(v)                Avoid consuming foods with added hormones by consuming hormone-free meat and dairy products. It is standard agricultural practice in the US and elsewhere to feed farm animals hormones to speed growth and increase milk yields. While many of these hormones are not allowed in Europe, the ban is   circumvented by the import of packaged foods containing these hormones from the US and elsewhere. While hormone free meat and dairy is available, beware of processed foods or restaurant fare that may contain dairy or meat from contaminated animals, especially if you routinely eat on the go. Press here for more on the benefits of organic and hormone free food.

How phytoestrogens balance hormones. First, the weaker and more benign phytoestrogen latch onto the body’s estrogen receptors in place of the stronger more biologically active estrogens. Second, phytoestrogens promote the liver’s release of sex hormone-binding globulin (SHBG). Together, these decrease circulating hormones that can promote cancer’s growth in sensitive organs like the breast, ovaries, testes and prostate.

Cancer Prevention Diet Strategy #4 – Improve your body’s digestion and detoxification capacity in order to improve nutrient absorption and detoxification through a healthy liver and digestive system.  


Improving digestion should be part of any cancer prevention diet ….

1.       Chew your food well. Carbohydrate digestion begins in the mouth where chewing releases digestive enzymes in saliva and triggers other digestive enzymes in the stomach and further down the tract.  Foods that is well chewed or masticated (use this word, if you to want to impress others and win at Scrabble), exposes more surface to the digestive juices and enzymes to improve overall digestion and nutrient absorption – key when you’re trying to get the greatest cancer-preventative kick from your diet.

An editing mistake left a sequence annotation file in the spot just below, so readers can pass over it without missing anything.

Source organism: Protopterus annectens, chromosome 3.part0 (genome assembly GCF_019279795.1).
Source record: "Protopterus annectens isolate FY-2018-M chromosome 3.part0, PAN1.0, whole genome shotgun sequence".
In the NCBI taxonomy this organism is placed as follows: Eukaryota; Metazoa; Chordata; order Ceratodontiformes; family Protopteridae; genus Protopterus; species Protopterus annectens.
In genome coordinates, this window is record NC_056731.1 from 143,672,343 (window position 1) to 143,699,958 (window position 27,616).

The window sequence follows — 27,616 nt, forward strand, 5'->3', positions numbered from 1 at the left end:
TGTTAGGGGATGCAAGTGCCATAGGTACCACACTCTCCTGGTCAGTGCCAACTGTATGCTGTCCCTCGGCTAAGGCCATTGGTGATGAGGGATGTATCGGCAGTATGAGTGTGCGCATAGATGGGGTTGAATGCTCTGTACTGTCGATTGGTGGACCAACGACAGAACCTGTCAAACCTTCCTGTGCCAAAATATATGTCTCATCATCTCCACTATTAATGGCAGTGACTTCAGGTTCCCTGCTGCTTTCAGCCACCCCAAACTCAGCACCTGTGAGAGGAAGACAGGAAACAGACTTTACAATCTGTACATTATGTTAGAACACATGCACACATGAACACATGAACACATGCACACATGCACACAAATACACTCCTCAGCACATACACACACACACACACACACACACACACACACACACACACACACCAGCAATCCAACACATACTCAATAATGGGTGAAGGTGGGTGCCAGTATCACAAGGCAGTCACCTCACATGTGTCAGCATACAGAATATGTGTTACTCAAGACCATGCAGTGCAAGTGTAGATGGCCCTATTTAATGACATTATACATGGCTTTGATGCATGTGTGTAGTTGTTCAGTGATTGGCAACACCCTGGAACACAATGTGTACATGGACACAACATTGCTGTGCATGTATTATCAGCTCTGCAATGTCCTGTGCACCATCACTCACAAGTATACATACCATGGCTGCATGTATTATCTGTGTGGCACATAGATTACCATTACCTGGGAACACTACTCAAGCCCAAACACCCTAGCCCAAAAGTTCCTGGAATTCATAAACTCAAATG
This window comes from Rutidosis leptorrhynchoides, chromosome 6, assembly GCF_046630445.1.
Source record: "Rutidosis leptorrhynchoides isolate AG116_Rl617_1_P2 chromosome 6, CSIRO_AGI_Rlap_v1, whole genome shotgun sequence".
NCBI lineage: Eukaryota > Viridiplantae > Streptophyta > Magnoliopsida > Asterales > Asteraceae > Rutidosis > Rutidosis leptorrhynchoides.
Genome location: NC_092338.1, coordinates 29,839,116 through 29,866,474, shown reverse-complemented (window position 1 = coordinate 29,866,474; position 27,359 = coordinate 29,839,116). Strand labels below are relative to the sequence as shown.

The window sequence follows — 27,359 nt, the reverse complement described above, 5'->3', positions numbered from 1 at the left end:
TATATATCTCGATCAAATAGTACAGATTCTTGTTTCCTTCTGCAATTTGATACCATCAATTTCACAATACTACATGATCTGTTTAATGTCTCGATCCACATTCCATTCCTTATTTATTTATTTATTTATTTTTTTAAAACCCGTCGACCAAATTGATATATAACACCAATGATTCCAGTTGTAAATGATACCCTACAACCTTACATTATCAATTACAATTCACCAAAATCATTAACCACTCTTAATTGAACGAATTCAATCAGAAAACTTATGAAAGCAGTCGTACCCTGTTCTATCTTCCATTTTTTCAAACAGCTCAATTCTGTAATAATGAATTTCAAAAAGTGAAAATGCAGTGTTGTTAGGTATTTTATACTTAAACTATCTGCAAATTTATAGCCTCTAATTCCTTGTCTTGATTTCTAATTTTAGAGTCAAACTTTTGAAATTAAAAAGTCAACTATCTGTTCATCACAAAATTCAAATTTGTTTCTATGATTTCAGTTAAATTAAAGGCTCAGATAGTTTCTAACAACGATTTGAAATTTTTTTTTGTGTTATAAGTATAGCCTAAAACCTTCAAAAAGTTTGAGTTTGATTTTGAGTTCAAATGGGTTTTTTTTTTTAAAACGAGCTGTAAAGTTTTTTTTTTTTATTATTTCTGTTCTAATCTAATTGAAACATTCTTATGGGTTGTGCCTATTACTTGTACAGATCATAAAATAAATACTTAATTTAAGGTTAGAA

2.       Ensure adequate enzymes by eating raw foods daily as well as lactic acid fermented food which helps digestion and nutrient absorption.  Heating food destroys many enzymes so ensure you eat some raw fruit and veg daily (it’s called “salad” but go heavy on the veg) and consume on a regular basis foods prepared by lactic acid fermentation like sauerkraut, pickles and kefir. These foods contain health giving enzymes that aid digestion and nutrient absorption, which together are immune enhancing.


3.       Take a probiotic supplement or consume probiotic-containing foods like yogurt or kefir.  Our intestines are home to billions of bacteria (more than a kilo!) – some good and some bad with balance among the various types being key for health and preventing cancer. Supplemental intake of acidophilus and bifidobacteria can improve digestion by encouraging the growth of good bacteria at the expense of the pathogenic kinds.